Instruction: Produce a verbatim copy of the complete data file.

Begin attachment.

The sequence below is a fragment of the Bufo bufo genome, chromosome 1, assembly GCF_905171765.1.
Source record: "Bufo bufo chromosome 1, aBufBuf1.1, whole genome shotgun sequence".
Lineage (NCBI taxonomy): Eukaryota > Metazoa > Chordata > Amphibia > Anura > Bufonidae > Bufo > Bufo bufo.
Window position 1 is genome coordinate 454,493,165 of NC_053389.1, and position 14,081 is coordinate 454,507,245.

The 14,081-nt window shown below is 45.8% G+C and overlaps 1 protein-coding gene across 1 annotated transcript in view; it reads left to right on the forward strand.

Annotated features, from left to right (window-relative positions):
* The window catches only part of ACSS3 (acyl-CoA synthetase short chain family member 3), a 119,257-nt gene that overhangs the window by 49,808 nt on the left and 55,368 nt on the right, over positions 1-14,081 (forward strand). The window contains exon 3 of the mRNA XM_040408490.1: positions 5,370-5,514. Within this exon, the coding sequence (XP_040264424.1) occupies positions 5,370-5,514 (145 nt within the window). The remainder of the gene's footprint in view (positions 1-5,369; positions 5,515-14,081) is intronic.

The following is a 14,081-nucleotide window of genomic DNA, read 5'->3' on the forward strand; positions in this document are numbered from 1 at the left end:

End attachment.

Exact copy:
The sequence below is a fragment of the Bufo bufo genome, chromosome 1, assembly GCF_905171765.1.
Source record: "Bufo bufo chromosome 1, aBufBuf1.1, whole genome shotgun sequence".
Lineage (NCBI taxonomy): Eukaryota > Metazoa > Chordata > Amphibia > Anura > Bufonidae > Bufo > Bufo bufo.
Window position 1 is genome coordinate 454,493,165 of NC_053389.1, and position 14,081 is coordinate 454,507,245.

The 14,081-nt window shown below is 45.8% G+C and overlaps 1 protein-coding gene across 1 annotated transcript in view; it reads left to right on the forward strand.

Annotated features, from left to right (window-relative positions):
* The window catches only part of ACSS3 (acyl-CoA synthetase short chain family member 3), a 119,257-nt gene that overhangs the window by 49,808 nt on the left and 55,368 nt on the right, over positions 1-14,081 (forward strand). The window contains exon 3 of the mRNA XM_040408490.1: positions 5,370-5,514. Within this exon, the coding sequence (XP_040264424.1) occupies positions 5,370-5,514 (145 nt within the window). The remainder of the gene's footprint in view (positions 1-5,369; positions 5,515-14,081) is intronic.

The following is a 14,081-nucleotide window of genomic DNA, read 5'->3' on the forward strand; positions in this document are numbered from 1 at the left end: